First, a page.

Its been noted that in the early years of our country when the population was largely made up of immigrants that although people struggled to make a living and put bread on the table, there was little crime.  Homes and neighborhoods were kept clean and neat despite poverty.  Families played together, prayed together and stayed together.  Divorce was rare and children out of wedlock were even more rare.  The reason was simple.  People had a heart to be loyal to there mates, raise their children according to moral standards and above all take personable responsibility for their behavior.    

       Being pure in heart is all about taking personal responsible for our behavior.  That seems to have become a lost art in much of the world but especially so in the Western World and more particularly in America. We see the lack of taking responsibility for our behavior at every level of society.  Everything from abortion to littering is an example of our failure to be responsible.  I was watching the news the other evening and they were showing flooding going on in certain parts of the city and showed the mounds of debris clogging sewers preventing proper drainage.  Department of Public Works representatives were virtually begging people to go out and unclog sewers drains to relieve the flooding.  Of course if people were responsible in properly disposing of soda cans, paper wrappers and all the other throw-aways, we would not have the problem in the first place.  As I said earlier, I think God created us the way He did to show us the difference between doing things responsibly and irresponsibly.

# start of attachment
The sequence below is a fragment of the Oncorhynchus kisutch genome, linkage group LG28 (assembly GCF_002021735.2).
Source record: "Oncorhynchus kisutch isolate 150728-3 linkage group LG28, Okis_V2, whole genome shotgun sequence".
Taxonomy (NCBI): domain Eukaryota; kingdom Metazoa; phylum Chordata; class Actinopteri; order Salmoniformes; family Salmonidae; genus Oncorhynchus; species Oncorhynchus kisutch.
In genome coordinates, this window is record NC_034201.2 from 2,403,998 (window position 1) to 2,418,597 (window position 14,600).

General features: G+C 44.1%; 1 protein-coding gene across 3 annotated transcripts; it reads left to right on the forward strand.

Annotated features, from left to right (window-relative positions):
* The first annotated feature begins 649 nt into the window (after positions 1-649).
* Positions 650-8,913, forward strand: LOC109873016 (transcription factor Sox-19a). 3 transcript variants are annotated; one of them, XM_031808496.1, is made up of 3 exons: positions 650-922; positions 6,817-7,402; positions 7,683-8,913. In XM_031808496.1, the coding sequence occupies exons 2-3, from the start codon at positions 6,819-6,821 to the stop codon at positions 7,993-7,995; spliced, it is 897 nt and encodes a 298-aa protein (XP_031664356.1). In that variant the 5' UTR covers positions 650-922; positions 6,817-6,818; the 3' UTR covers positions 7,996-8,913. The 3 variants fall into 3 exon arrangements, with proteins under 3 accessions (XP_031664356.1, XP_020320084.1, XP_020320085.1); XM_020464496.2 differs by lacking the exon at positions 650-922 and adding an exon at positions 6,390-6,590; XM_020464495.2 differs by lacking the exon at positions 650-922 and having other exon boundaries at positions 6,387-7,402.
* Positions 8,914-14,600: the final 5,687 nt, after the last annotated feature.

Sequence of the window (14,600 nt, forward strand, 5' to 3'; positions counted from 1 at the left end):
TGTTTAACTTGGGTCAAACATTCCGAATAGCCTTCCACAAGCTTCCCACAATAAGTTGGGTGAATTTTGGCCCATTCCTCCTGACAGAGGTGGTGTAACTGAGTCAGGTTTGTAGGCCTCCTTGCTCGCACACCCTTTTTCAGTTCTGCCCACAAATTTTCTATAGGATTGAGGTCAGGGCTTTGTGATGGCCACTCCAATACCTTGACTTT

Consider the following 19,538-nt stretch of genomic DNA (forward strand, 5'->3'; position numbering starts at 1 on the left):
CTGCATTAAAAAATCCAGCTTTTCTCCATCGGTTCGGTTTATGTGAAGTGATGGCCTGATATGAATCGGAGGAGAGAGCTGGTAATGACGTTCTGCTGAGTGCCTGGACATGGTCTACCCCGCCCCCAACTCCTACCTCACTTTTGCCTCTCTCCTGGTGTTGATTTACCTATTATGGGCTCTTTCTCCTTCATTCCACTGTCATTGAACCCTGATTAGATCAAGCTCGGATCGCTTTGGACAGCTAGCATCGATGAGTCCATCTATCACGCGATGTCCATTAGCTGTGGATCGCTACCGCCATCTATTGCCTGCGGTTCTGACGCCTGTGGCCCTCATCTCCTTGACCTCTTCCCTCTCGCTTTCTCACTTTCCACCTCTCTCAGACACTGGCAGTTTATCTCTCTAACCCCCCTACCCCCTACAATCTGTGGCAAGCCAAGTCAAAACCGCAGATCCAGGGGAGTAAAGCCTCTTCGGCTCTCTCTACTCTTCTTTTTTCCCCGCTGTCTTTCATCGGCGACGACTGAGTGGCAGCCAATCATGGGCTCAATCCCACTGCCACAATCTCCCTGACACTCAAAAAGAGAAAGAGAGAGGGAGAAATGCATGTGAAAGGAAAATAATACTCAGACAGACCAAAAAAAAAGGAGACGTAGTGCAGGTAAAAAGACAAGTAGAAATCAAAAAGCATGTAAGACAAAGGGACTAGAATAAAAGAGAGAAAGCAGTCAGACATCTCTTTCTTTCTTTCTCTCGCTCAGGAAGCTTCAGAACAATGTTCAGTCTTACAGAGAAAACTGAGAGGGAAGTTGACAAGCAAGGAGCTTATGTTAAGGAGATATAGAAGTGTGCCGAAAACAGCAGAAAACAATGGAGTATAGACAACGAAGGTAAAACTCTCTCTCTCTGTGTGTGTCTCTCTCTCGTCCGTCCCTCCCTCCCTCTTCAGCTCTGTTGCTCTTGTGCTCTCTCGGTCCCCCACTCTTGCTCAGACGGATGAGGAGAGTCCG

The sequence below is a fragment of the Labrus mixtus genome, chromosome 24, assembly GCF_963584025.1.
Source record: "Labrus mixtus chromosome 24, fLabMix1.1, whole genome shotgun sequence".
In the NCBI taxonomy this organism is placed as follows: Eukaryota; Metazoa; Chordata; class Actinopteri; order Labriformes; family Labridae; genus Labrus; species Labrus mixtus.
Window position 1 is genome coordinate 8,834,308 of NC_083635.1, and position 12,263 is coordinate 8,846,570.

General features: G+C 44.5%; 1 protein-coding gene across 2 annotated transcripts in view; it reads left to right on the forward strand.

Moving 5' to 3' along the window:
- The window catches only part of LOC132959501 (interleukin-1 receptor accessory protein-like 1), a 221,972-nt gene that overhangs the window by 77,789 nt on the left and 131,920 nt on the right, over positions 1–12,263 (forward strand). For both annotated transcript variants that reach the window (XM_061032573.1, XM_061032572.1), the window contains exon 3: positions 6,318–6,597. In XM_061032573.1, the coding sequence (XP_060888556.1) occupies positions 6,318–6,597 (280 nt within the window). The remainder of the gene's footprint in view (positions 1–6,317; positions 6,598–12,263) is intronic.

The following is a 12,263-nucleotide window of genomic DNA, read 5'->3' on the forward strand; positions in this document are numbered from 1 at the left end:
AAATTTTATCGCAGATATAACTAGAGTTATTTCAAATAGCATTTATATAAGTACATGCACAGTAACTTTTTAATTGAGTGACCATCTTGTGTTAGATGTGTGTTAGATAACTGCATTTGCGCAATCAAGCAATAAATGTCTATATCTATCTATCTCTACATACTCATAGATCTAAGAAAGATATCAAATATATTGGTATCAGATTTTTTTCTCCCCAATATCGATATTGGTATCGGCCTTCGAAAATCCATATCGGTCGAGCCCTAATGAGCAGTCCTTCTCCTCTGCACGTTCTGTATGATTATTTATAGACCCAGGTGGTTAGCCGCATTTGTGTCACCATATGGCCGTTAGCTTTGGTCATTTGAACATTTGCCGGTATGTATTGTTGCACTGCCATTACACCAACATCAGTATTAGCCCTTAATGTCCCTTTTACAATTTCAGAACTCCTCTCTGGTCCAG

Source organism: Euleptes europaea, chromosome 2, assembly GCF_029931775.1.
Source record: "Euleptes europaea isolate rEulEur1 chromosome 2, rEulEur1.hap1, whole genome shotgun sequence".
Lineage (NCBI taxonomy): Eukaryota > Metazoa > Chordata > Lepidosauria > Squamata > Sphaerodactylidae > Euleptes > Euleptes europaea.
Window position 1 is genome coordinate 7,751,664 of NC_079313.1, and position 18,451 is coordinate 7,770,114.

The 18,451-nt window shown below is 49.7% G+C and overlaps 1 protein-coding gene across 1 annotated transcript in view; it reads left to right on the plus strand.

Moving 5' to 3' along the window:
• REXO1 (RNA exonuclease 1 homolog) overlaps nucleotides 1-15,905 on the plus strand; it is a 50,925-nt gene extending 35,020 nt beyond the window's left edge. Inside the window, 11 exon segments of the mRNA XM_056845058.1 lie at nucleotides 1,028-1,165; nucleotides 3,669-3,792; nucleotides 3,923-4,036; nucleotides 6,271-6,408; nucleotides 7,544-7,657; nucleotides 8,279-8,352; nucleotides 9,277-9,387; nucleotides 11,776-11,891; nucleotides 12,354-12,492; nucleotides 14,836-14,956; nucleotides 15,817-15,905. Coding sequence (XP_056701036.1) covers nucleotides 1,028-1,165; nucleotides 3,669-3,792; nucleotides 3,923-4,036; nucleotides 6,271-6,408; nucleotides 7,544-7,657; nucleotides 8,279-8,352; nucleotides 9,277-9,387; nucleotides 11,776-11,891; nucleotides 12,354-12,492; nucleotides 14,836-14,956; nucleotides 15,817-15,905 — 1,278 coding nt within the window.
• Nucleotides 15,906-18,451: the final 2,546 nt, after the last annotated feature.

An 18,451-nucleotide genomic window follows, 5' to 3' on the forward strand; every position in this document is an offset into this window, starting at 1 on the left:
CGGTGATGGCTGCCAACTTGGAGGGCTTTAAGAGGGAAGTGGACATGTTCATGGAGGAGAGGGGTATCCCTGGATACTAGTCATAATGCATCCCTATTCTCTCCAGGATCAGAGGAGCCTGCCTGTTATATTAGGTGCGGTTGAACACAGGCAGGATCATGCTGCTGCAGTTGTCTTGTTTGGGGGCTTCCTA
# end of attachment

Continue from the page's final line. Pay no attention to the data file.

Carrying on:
And yet despite our nature being what it is, God gave us a power that is able to overrule that nature.  It is called the power of choice.  Adam and Eve had the ability to choose.  Israel had the ability to choose.